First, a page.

What Are Some Modern Car Safety Features In Australia
Depending on the type of car you learn to drive with, you may find different modern car safety features. In this guide from LTrent Driving School, we’ll discuss a few common safety technologies that you may find in modern vehicles, and how they work.
1. Anti-Lock Brakes (ABS)
ABS is standard on all Australian cars sold since 2003. This type of system uses sensors on your wheels to prevent your brakes from “locking up” when you apply braking pressure suddenly. This provides more consistent stopping power in emergency stopping situations, and keeps drivers safe.
2. Advanced Design WIth Crumple Zones
Modern cars use metal chassis with special “crumple zones” that absorb front, rear, and side impacts. The cars are built to deform and absorb the shock of impacts, sending it through the structure of the vehicle, rather than into the cabin where you and your passengers sit.
Today’s modern crumple zones are a major reason that fatalities in modern wrecks are much less common compared to crashes in the ‘60s and ‘70s.
3. Traction Control & Electronic Stability Control (ESC)
Traction control uses individual wheel sensors to stop your car’s wheels from spinning when they lose traction. This helps you maintain control of your car in difficult conditions.
ESC (Electronic Stability Control) takes things a step further, incorporating a computer that uses a variety of sensors to help you avoid loss of control of the car due to oversteer or understeer. ESC has been mandatory in new cars sold in Australia since 2013, so it’s becoming more common.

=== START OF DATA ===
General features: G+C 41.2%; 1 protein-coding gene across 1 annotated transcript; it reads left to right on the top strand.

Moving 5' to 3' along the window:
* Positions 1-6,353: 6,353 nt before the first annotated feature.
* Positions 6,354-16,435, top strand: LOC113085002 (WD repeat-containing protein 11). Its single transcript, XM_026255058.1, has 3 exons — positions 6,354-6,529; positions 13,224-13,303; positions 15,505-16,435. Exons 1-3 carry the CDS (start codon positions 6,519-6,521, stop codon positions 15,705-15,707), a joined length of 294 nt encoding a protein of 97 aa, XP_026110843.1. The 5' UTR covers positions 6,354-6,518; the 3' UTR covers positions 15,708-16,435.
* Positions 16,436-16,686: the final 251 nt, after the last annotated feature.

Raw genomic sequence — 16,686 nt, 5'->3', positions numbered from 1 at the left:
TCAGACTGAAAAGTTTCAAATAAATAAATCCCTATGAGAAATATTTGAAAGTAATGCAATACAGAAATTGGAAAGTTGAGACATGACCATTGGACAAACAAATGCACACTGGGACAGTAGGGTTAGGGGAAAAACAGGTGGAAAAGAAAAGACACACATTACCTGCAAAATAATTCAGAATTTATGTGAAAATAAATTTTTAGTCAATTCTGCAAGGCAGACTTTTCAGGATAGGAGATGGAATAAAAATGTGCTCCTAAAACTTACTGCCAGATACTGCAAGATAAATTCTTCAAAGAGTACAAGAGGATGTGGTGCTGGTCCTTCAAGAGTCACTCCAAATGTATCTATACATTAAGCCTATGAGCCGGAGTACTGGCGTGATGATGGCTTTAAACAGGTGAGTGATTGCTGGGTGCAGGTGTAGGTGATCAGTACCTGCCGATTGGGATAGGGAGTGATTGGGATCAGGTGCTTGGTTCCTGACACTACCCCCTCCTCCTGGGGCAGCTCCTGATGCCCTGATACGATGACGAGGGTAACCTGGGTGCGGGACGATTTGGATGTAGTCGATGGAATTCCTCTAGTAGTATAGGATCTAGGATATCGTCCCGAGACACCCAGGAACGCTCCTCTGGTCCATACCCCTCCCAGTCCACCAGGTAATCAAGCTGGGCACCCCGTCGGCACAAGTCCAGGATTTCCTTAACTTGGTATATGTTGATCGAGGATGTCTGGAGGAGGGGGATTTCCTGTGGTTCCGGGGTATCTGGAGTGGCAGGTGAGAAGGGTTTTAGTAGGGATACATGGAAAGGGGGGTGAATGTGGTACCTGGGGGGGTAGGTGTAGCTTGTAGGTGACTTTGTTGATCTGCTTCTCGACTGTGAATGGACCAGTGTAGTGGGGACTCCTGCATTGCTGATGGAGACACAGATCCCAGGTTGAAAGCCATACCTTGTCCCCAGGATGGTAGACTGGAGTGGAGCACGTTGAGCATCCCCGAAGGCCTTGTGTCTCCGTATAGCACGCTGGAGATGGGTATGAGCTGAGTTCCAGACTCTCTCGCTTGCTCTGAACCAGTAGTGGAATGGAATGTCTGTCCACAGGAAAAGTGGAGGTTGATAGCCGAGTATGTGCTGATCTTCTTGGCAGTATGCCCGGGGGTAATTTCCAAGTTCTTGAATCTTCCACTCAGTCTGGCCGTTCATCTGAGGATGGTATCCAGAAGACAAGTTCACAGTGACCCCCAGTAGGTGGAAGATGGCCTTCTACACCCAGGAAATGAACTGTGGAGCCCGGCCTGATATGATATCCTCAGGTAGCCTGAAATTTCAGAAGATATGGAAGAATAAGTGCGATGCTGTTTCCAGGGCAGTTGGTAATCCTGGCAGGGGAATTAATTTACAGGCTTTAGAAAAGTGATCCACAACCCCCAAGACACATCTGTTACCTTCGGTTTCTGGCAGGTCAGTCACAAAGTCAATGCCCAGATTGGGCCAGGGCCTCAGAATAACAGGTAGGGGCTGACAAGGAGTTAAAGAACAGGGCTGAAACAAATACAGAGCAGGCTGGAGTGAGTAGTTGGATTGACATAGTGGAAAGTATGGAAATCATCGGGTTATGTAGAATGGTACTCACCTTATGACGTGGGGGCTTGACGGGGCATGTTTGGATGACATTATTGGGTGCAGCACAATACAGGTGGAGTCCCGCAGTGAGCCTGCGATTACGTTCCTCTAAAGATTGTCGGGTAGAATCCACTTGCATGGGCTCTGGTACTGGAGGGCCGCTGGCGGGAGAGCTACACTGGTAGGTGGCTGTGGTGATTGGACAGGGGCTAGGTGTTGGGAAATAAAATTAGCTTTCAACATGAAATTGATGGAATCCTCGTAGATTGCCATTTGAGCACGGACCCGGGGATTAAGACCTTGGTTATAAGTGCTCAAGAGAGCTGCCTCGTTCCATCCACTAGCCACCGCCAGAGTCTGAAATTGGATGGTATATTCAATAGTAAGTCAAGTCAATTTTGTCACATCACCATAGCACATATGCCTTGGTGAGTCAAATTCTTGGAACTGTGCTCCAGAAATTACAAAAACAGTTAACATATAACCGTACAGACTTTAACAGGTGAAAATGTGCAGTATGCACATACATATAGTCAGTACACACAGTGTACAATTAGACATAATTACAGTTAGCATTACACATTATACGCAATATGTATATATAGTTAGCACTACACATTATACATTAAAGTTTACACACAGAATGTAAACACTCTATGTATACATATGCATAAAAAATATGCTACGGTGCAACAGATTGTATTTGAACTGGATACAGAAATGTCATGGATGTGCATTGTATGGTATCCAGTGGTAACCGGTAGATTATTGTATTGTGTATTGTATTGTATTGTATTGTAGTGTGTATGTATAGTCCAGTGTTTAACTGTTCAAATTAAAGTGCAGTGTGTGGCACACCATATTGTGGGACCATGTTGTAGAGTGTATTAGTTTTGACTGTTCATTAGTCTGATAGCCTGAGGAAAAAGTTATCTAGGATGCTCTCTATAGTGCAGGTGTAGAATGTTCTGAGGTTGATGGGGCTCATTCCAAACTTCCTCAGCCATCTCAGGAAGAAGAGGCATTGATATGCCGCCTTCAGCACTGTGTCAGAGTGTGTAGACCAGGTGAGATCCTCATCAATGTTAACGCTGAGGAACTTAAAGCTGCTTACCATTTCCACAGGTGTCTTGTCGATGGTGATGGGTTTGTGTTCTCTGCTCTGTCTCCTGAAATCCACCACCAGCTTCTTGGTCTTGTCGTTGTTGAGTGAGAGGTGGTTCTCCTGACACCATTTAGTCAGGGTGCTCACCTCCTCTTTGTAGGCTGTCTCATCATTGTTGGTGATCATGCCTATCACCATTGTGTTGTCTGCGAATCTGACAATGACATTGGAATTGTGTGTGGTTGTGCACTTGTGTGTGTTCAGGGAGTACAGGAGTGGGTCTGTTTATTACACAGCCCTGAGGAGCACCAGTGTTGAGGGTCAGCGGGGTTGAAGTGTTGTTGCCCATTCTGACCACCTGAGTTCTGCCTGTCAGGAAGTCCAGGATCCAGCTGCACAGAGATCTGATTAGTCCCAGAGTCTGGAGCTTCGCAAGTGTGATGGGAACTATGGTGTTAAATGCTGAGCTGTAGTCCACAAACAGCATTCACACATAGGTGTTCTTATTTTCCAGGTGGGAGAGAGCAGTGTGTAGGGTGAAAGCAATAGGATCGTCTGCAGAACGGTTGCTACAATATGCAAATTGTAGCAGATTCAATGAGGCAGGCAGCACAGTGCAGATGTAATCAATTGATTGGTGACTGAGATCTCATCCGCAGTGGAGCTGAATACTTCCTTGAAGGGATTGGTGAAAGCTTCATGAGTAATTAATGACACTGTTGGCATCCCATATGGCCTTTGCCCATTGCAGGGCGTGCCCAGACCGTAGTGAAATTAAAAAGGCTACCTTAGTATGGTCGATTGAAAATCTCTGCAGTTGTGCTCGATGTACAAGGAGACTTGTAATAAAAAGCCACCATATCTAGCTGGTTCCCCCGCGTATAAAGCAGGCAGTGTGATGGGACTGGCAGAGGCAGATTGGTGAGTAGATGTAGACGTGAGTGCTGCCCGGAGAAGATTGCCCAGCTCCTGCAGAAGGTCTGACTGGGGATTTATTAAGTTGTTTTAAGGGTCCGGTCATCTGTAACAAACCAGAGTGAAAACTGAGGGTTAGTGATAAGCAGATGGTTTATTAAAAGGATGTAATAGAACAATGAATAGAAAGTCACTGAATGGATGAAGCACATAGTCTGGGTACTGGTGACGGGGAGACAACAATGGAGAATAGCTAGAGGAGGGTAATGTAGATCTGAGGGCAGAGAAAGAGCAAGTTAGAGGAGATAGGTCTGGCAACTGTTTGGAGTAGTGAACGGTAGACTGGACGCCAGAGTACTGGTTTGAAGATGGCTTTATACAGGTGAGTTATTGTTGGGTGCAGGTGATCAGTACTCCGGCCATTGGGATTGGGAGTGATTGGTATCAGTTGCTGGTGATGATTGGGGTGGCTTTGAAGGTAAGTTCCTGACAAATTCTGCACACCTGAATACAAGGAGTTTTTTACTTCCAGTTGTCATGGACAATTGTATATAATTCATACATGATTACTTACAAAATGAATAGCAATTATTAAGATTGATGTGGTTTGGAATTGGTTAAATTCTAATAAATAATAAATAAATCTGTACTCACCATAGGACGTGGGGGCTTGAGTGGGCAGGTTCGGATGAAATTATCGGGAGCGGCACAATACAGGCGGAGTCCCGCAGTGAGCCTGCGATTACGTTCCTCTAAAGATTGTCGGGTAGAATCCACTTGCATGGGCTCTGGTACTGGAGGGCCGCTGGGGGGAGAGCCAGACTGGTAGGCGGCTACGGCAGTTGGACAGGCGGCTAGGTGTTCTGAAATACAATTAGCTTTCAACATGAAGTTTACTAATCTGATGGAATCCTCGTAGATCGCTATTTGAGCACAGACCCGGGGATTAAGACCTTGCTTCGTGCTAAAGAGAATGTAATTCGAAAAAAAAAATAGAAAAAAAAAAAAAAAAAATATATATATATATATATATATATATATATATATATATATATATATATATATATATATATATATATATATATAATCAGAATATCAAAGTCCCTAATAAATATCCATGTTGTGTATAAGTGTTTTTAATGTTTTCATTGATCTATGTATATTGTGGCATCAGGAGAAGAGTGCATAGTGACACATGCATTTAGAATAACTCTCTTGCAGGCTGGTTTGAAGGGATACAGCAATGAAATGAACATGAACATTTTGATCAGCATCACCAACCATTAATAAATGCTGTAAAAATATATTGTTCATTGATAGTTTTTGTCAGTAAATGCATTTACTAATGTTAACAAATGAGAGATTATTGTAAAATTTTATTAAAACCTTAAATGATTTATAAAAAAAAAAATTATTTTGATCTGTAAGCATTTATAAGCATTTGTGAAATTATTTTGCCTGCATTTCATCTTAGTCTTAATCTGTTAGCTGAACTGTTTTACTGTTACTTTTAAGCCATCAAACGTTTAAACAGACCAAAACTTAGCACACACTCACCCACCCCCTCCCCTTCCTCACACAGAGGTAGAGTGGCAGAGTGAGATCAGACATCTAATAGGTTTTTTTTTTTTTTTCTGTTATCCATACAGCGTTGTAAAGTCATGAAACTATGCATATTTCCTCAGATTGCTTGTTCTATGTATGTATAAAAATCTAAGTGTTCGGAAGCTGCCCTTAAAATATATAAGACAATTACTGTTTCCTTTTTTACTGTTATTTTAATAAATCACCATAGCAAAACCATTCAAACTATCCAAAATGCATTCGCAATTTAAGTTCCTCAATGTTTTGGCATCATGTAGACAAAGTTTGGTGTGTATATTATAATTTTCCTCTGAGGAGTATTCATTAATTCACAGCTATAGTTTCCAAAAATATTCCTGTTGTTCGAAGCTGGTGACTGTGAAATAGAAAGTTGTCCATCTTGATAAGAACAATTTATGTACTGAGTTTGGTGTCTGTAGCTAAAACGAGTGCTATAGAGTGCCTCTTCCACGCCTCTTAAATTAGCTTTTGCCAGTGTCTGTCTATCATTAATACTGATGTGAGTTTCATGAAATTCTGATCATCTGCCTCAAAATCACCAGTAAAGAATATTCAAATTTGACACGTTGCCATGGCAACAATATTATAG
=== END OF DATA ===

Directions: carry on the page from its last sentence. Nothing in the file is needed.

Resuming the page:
4. Blind Spot Monitor Systems
This system uses a camera and sensor, usually mounted on your side-view mirror, to provide you with a blind spot warning when there is a car in your vehicle’s blind spot.
If you do try to merge when there’s a car in the blind spot, it will issue a collision warning to alert you about the situation. Along with proper use of head checks and rear/side-view mirrors, this helps you stay safe on the road.
5. Adaptive Cruise Control
Adaptive cruise control uses cameras and sensors in the front of your car to detect vehicles ahead of you and slow down while you’re using cruise control. So if you’re driving 90 km/h using cruise control and the car in front of you slows down to 70 km/h, your car will also slow down automatically.
6. Lane Departure Warning (Lane Keeping Assist)
A lane departure warning system warns the driver when they’re about to “drift” from one lane to another, using advanced sensors and cameras to detect their position in the lane.
Some types of lane departure warnings systems will alert the driver, but also have an automatic “lane keeping assist” feature that will move the steering wheel back to the proper position to maintain your lane, preventing you from drifting out entirely.
7. Reverse Camera
Reverse cameras use a camera mounted on the back of your car to send a video image to your center console. They’re a fantastic way to get a better view of what’s behind your car in parking lots, driveways, and other situations where you’re reversing. Since they are mounted lower on your car, they can provide you with a more comprehensive view of the road behind you, and are a valuable safety feature.
Safety Features Aren’t A Substitute For Good Driving – Learn More At LTrent Driving School!
While driver safety features can be helpful for keeping you safe, they’re no substitute for a proper education on safe driving and defensive driving. So if you’re a learner driver, make sure you get the comprehensive driving education you need in NSW or Victoria. Contact LTrent Driving School online to book your lessons today! For NSW learners drivers, take advantage of the Safer drivers Course that accounts for 20 logbook hours. Contact LTrent Driving School online to book your lessons today!